Bottom Line: With Trello, members can organize their teams’ projects visually. They can build project-related boards for their teams, create lists for each project and add cards for each task within each project. Much like with Trello, teams can use Jira to manage their work by creating stories for projects and issues for individual tasks. However, unlike Trello, Jira includes reports, such as burn-down charts, to show how teams work and where they can improve.

Benefits

Jira: Benefits include:

  • Connecting software teams so members can update one another in real time as tasks are started and completed.
  • Advanced prioritization, which allows team members to see which tasks need to be completed right away and which can be done later.
  • Complete visibility, allowing team members to see which task needs completed next and increase productivity.
  • The ability for teams to access every aspect of a project’s development with just a few clicks.

Trello: Benefits include:

  • Minimizing confusion around project assignments with simple tools to organize tasks and track progress.
  • Customizable lists that allow users to follow metrics they are most interested in and use automated notifications to keep informed of all changes.
  • Simple collaboration that allows entire teams to participate in important discussions, send notes, share files and comment on individual tasks.
  • The ability to easily upload files straight from Dropbox, Box or Google Drive accounts.

Bottom Line: Trello, which offers any type of project tracking, is great for teams looking to virtually brainstorm ideas visually and display users’ thoughts in order. Jira was designed for software teams, so it mainly targets developers, software builders and project managers working on software projects.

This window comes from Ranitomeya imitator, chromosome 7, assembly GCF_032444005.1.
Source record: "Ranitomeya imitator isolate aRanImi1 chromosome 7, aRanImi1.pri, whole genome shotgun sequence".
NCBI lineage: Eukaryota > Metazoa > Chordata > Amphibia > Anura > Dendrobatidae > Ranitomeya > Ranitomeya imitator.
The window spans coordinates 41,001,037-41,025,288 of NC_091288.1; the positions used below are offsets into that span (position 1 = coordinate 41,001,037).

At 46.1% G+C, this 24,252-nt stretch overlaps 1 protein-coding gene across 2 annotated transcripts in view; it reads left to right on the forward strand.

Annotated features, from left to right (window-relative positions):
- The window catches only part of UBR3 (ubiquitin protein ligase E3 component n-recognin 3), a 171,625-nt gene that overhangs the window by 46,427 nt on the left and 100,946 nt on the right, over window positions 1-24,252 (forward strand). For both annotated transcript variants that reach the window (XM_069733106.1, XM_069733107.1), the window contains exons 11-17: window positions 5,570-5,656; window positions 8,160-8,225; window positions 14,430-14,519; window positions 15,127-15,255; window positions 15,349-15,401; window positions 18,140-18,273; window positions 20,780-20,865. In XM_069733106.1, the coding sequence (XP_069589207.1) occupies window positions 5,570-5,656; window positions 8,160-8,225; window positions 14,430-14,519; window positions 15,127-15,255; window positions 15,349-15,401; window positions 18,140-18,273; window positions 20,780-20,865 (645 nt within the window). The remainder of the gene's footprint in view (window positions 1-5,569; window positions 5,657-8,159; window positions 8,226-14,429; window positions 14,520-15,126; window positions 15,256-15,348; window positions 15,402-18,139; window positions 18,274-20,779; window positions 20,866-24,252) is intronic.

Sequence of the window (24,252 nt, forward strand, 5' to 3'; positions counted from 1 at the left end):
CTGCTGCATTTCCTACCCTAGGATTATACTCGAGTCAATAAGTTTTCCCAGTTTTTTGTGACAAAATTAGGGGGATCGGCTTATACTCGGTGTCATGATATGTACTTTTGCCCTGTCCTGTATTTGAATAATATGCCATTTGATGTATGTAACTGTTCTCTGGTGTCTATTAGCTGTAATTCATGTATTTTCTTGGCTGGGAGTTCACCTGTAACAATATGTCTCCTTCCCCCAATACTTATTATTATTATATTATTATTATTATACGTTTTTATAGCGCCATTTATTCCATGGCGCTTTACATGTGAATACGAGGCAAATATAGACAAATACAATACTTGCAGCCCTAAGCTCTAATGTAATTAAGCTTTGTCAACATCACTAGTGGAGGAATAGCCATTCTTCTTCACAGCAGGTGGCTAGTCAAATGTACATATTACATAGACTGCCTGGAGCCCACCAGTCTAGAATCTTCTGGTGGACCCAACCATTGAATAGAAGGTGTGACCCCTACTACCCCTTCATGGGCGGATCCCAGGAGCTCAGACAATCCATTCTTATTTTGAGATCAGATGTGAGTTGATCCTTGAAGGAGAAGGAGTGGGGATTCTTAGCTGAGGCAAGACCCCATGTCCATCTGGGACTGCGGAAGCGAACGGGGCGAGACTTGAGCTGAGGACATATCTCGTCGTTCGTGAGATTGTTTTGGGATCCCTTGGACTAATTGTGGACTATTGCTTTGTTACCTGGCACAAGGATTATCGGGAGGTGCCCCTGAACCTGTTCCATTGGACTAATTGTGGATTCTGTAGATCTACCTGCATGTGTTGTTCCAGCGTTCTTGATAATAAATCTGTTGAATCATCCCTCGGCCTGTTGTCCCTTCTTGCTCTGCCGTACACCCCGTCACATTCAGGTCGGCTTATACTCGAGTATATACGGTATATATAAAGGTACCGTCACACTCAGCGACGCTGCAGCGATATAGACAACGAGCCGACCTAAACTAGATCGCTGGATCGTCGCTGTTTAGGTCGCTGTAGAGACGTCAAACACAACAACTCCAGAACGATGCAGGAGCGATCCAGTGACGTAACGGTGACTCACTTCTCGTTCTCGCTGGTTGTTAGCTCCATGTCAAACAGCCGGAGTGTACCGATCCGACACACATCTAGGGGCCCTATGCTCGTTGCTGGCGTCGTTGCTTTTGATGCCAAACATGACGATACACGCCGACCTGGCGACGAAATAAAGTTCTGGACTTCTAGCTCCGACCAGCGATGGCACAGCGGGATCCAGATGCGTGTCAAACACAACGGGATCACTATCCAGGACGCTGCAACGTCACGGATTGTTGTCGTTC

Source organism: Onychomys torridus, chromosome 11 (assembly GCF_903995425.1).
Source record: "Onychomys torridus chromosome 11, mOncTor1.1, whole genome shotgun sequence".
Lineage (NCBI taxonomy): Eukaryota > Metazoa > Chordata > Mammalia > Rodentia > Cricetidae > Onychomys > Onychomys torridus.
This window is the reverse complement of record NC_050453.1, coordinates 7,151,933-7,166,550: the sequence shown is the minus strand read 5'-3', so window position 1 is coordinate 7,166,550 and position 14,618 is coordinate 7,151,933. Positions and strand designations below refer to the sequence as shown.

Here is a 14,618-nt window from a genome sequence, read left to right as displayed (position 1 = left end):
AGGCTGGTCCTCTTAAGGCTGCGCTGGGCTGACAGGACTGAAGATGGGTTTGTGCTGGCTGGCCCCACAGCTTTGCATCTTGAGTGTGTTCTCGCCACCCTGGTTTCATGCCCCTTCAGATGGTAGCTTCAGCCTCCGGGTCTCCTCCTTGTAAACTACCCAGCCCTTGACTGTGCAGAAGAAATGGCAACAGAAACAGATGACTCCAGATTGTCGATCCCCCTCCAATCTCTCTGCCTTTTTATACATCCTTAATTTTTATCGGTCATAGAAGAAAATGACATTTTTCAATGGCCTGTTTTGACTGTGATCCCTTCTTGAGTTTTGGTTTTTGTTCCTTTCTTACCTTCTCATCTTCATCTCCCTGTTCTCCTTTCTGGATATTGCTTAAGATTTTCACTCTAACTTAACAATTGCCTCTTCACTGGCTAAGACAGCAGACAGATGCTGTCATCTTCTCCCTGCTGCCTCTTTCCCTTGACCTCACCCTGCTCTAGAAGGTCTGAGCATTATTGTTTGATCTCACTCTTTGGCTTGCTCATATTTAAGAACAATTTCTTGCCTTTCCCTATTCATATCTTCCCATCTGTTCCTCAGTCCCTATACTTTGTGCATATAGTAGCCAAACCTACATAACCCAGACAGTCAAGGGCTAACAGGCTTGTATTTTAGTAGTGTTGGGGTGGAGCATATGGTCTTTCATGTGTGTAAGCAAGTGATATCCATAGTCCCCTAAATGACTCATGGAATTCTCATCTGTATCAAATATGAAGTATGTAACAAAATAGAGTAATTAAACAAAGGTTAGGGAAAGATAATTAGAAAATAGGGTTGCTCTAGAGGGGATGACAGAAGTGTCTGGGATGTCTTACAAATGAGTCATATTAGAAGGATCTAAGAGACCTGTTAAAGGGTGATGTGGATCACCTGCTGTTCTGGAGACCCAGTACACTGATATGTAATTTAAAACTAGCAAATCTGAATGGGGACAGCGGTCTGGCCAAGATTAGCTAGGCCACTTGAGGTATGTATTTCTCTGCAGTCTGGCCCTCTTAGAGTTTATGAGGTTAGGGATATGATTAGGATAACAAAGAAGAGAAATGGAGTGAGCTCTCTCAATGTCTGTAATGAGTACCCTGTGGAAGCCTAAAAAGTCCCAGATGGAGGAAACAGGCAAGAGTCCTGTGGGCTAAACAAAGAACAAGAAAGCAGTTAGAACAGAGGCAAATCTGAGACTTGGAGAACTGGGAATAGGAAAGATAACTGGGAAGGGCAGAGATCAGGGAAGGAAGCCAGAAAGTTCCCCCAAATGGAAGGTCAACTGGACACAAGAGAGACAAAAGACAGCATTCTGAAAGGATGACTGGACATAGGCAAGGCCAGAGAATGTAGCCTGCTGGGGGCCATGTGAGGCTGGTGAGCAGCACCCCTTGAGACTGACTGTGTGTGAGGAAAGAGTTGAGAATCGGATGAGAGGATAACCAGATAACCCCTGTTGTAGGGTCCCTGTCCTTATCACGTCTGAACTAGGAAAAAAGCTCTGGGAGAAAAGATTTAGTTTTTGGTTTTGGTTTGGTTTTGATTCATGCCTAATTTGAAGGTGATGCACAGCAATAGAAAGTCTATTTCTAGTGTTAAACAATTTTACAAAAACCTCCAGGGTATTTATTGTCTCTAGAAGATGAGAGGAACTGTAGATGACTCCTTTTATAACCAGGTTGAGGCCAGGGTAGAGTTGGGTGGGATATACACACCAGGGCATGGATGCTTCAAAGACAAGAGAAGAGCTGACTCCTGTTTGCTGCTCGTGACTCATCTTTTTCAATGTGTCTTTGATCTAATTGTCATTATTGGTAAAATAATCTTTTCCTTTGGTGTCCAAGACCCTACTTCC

Customer Service & Support

Jira: Atlassian’s support portal includes a comprehensive online knowledge base, video tutorials, community forums and a suggestion forum where users can request features and report bugs. Users can also submit support requests.

Atlassian’s annual software maintenance plan is optional and not included in the price of a subscription or license. The plan includes online support as well as software updates. A separate Premier Support plan includes 24/7 phone support, a 30-minute response time for extremely critical issues and onboarding services.

Trello: Trello’s knowledge base includes articles categorized by topic. Additionally, users can access the Getting Started guide and Trello’s training webinar to learn more about Trello. The Trello community is another resource where users can get advice and ideas from other Trello users.

The Business Class plan includes priority email support with a response time within one business day. The Enterprise plan includes both priority email and priority phone support with a quicker response time (less than one business day).

Bottom Line: Jira offers a comprehensive online knowledge base that includes extensive user documentation, discussion forums, webinars and video tutorials. For a fee, Jira also provides access to phone and email support for more technical issues. Trello’s customer support mainly relies on its comprehensive online knowledge base, user documentation and webinars. Trello also offers paid email and phone support. However, unlike Trello, Jira’s paid plan offers 24/7 phone support and 30-minute responses to critical issues.